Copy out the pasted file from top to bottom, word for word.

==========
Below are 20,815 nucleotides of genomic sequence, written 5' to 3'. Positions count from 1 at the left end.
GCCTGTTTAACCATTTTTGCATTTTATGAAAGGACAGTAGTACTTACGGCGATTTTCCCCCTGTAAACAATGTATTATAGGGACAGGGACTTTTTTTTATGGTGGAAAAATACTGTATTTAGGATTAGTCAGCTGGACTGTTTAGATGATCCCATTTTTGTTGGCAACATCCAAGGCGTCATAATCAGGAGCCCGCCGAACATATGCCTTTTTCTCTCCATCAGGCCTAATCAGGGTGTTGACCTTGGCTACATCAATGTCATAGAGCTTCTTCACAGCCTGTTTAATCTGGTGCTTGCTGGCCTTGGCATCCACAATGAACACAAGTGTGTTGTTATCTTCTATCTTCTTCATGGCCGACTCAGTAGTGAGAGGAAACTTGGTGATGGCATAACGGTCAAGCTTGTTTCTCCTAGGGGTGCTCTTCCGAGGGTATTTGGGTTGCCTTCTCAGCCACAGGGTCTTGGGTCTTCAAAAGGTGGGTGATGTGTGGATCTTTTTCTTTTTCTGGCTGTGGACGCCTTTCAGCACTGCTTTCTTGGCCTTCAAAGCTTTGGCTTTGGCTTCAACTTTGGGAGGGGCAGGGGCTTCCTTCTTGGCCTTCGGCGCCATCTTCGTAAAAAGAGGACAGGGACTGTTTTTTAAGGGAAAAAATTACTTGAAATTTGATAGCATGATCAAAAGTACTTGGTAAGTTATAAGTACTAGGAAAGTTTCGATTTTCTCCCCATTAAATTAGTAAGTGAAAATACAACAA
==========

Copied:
Below are 20,815 nucleotides of genomic sequence, written 5' to 3'. Positions count from 1 at the left end.
GCCTGTTTAACCATTTTTGCATTTTATGAAAGGACAGTAGTACTTACGGCGATTTTCCCCCTGTAAACAATGTATTATAGGGACAGGGACTTTTTTTTATGGTGGAAAAATACTGTATTTAGGATTAGTCAGCTGGACTGTTTAGATGATCCCATTTTTGTTGGCAACATCCAAGGCGTCATAATCAGGAGCCCGCCGAACATATGCCTTTTTCTCTCCATCAGGCCTAATCAGGGTGTTGACCTTGGCTACATCAATGTCATAGAGCTTCTTCACAGCCTGTTTAATCTGGTGCTTGCTGGCCTTGGCATCCACAATGAACACAAGTGTGTTGTTATCTTCTATCTTCTTCATGGCCGACTCAGTAGTGAGAGGAAACTTGGTGATGGCATAACGGTCAAGCTTGTTTCTCCTAGGGGTGCTCTTCCGAGGGTATTTGGGTTGCCTTCTCAGCCACAGGGTCTTGGGTCTTCAAAAGGTGGGTGATGTGTGGATCTTTTTCTTTTTCTGGCTGTGGACGCCTTTCAGCACTGCTTTCTTGGCCTTCAAAGCTTTGGCTTTGGCTTCAACTTTGGGAGGGGCAGGGGCTTCCTTCTTGGCCTTCGGCGCCATCTTCGTAAAAAGAGGACAGGGACTGTTTTTTAAGGGAAAAAATTACTTGAAATTTGATAGCATGATCAAAAGTACTTGGTAAGTTATAAGTACTAGGAAAGTTTCGATTTTCTCCCCATTAAATTAGTAAGTGAAAATACAACAA